Yesterday, New Scientist put out a report that Google was funding the development of an app called InSight for Glass, which would recognise people based on their clothing and not their actual faces. After some head-scratching about why anyone would need such an app — and I scratched a lot of people's heads about this — it turns out that the report was a little misleading.
But first, what is InSight, you ask? It's, well, this, according to the abstract:
Wearable cameras and displays, such as the Google Glass, are around the corner. This paper explores techniques that jointly leverage camera-enabled glasses and smartphones to recognise individuals in the visual surrounding. While face recognition would be one approach to this problem, we believe that it may not be always possible to see a person's face. Our technique is complementary to face recognition, and exploits the intuition that colours of clothes, decorations, and even human motion patterns, can together make up a "ﬁngerprint". When leveraged systematically, it may be feasible to recognise individuals with reasonable consistency.
So was InSight built with the intent of being an app for Google Glass? When I asked Srihari Nelakuditi — an associate professor at the University of South Carolina who is part of the InSight team— about this being an app for Glass, he had this to say, "Actually, that's not true. We don't have Google Glass. We haven't done anything with Glass."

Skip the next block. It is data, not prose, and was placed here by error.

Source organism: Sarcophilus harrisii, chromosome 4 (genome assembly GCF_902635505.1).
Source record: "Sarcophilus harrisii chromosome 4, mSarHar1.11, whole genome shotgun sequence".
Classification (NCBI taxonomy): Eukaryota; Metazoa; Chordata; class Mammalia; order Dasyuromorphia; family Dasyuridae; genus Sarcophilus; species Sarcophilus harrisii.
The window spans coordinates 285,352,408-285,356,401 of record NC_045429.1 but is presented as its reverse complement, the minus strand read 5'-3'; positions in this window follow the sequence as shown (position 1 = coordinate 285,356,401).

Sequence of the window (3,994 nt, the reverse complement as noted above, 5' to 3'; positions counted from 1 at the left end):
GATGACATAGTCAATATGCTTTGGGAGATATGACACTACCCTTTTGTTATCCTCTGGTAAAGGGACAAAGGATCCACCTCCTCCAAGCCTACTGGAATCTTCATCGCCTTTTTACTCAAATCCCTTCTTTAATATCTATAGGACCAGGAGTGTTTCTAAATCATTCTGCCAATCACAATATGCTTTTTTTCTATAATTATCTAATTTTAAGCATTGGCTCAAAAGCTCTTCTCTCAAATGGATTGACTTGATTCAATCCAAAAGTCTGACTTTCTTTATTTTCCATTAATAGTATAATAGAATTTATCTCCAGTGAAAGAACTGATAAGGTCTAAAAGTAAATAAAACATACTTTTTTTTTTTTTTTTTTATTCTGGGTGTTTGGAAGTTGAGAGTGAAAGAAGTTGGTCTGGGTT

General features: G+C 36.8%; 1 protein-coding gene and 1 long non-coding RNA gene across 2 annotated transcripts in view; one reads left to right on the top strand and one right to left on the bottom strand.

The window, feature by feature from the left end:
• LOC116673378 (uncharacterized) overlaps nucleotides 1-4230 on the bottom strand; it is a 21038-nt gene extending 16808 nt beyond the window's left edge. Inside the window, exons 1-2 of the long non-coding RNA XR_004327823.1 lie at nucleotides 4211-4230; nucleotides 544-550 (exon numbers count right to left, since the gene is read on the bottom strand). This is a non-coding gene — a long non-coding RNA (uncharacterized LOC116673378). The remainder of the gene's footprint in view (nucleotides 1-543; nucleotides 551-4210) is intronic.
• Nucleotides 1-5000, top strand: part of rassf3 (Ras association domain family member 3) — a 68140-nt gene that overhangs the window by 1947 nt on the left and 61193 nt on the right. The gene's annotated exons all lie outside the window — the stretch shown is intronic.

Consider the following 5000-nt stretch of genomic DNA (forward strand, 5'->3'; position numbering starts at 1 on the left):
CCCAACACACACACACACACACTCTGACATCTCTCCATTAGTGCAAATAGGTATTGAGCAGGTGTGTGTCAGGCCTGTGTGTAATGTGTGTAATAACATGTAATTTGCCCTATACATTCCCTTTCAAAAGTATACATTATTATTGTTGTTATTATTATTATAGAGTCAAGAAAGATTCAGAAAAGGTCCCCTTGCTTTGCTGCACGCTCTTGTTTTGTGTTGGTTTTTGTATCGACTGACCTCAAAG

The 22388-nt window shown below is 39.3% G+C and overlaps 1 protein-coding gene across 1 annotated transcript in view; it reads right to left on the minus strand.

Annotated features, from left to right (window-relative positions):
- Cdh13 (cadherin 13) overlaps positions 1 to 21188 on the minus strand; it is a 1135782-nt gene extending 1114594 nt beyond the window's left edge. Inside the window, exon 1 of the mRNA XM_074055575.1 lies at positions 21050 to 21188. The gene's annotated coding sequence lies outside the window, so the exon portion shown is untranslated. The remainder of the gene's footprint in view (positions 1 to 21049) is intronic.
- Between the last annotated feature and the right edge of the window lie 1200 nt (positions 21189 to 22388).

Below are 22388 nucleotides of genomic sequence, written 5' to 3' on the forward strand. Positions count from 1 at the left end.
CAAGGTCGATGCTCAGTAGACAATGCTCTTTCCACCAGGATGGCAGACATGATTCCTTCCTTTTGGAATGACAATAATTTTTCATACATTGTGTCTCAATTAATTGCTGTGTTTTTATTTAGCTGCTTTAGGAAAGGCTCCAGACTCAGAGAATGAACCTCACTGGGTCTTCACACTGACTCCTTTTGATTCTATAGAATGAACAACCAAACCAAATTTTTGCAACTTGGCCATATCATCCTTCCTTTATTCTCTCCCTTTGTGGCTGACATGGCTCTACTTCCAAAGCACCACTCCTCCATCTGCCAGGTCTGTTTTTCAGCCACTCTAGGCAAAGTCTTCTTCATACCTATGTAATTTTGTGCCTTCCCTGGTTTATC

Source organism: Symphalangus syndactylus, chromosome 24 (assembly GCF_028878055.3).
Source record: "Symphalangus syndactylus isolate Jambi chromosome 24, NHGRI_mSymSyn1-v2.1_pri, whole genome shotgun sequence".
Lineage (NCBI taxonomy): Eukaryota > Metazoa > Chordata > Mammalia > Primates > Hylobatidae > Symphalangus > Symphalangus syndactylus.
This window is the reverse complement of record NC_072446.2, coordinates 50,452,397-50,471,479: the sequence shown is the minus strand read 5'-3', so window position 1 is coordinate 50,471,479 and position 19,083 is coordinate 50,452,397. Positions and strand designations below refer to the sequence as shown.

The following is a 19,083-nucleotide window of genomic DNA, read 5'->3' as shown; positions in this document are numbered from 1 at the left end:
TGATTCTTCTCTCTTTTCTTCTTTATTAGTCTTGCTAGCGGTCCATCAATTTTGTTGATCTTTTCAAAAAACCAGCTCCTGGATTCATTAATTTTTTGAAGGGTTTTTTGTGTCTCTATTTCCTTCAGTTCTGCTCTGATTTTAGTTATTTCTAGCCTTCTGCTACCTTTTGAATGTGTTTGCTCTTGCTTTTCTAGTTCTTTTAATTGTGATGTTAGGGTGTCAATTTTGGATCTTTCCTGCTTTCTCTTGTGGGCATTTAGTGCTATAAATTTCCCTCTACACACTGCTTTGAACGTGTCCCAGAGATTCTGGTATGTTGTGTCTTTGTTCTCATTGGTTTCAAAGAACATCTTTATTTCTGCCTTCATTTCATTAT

But the team did simulate a Glass-like situation by combining an Android phone with PivotHead's camera-enabled shades for testing purposes. So I can see why many folks think this is an app for Glass. Except it's not.
Also, Google isn't really funding the project, at least not in the traditional VC way. Nelakuditi tells me that he and his colleagues from Duke University (He Wang, Xuan Bao and Romit Roy Choudhury) have been working on this for about six months and decided to apply for a Google Faculty Research Award. They won. See here and here.
So how and when would someone actually use this? Nelakuditi says it's meant for situations where you might be looking to hitch a ride back from a conference or when you're trying to hawk an extra ticket outside a theatre or stadium and need a visual cue for others to acknowledge. Which is maybe not all that practical when thinking about Glass in particular.
More to the point, a lot of folks jumped on this story because it contained "Google Glass" somewhere in the headline or copy. And as much as we all want to expound on Glass now, we really have no idea what developers and Google are working on outside of the most obvious use cases. Realistically, Glass isn't a thing that exists yet. Think of all the concepts we never see or notice being used around us. Glass shouldn't be any different. And until we get real details from Google — and developers have had real time with it — we're all just flying blind.